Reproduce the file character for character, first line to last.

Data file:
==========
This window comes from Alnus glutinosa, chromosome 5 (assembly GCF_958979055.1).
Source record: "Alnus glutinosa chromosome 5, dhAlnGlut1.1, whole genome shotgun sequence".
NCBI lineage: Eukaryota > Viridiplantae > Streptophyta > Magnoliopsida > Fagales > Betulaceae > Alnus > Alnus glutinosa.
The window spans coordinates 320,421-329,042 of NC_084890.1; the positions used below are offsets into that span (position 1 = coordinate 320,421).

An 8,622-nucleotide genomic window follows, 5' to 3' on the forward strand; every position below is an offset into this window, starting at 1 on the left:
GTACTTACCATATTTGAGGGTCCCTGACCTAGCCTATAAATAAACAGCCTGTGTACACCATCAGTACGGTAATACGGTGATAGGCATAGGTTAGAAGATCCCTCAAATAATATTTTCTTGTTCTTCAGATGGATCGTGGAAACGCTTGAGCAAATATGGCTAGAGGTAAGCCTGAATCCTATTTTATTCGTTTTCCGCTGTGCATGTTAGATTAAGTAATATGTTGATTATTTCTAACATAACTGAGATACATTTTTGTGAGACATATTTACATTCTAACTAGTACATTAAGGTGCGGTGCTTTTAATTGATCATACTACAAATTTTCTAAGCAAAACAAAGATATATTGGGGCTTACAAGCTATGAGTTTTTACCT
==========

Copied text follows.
This window comes from Alnus glutinosa, chromosome 5 (assembly GCF_958979055.1).
Source record: "Alnus glutinosa chromosome 5, dhAlnGlut1.1, whole genome shotgun sequence".
NCBI lineage: Eukaryota > Viridiplantae > Streptophyta > Magnoliopsida > Fagales > Betulaceae > Alnus > Alnus glutinosa.
The window spans coordinates 320,421-329,042 of NC_084890.1; the positions used below are offsets into that span (position 1 = coordinate 320,421).

An 8,622-nucleotide genomic window follows, 5' to 3' on the forward strand; every position below is an offset into this window, starting at 1 on the left:
GTACTTACCATATTTGAGGGTCCCTGACCTAGCCTATAAATAAACAGCCTGTGTACACCATCAGTACGGTAATACGGTGATAGGCATAGGTTAGAAGATCCCTCAAATAATATTTTCTTGTTCTTCAGATGGATCGTGGAAACGCTTGAGCAAATATGGCTAGAGGTAAGCCTGAATCCTATTTTATTCGTTTTCCGCTGTGCATGTTAGATTAAGTAATATGTTGATTATTTCTAACATAACTGAGATACATTTTTGTGAGACATATTTACATTCTAACTAGTACATTAAGGTGCGGTGCTTTTAATTGATCATACTACAAATTTTCTAAGCAAAACAAAGATATATTGGGGCTTACAAGCTATGAGTTTTTACCT